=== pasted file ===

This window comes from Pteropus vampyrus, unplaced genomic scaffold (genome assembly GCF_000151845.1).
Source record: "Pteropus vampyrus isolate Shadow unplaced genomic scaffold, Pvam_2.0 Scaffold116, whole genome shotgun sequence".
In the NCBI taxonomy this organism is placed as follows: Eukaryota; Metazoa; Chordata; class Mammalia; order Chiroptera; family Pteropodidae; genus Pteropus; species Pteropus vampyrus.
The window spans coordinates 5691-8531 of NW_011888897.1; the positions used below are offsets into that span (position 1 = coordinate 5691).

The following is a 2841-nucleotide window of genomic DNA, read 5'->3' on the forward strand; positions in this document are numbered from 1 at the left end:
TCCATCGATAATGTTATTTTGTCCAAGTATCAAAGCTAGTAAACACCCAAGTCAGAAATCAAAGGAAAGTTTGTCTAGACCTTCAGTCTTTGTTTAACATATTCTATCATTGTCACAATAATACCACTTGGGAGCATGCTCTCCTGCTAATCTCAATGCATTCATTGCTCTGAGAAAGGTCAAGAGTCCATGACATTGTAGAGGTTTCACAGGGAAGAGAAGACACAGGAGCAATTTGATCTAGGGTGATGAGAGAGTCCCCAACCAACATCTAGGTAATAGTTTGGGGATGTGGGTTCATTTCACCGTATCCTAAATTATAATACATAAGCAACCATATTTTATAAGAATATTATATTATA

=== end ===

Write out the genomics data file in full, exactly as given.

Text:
This window comes from Pteropus vampyrus, unplaced genomic scaffold (genome assembly GCF_000151845.1).
Source record: "Pteropus vampyrus isolate Shadow unplaced genomic scaffold, Pvam_2.0 Scaffold116, whole genome shotgun sequence".
In the NCBI taxonomy this organism is placed as follows: Eukaryota; Metazoa; Chordata; class Mammalia; order Chiroptera; family Pteropodidae; genus Pteropus; species Pteropus vampyrus.
The window spans coordinates 5691-8531 of NW_011888897.1; the positions used below are offsets into that span (position 1 = coordinate 5691).

The following is a 2841-nucleotide window of genomic DNA, read 5'->3' on the forward strand; positions in this document are numbered from 1 at the left end:
TCCATCGATAATGTTATTTTGTCCAAGTATCAAAGCTAGTAAACACCCAAGTCAGAAATCAAAGGAAAGTTTGTCTAGACCTTCAGTCTTTGTTTAACATATTCTATCATTGTCACAATAATACCACTTGGGAGCATGCTCTCCTGCTAATCTCAATGCATTCATTGCTCTGAGAAAGGTCAAGAGTCCATGACATTGTAGAGGTTTCACAGGGAAGAGAAGACACAGGAGCAATTTGATCTAGGGTGATGAGAGAGTCCCCAACCAACATCTAGGTAATAGTTTGGGGATGTGGGTTCATTTCACCGTATCCTAAATTATAATACATAAGCAACCATATTTTATAAGAATATTATATTATA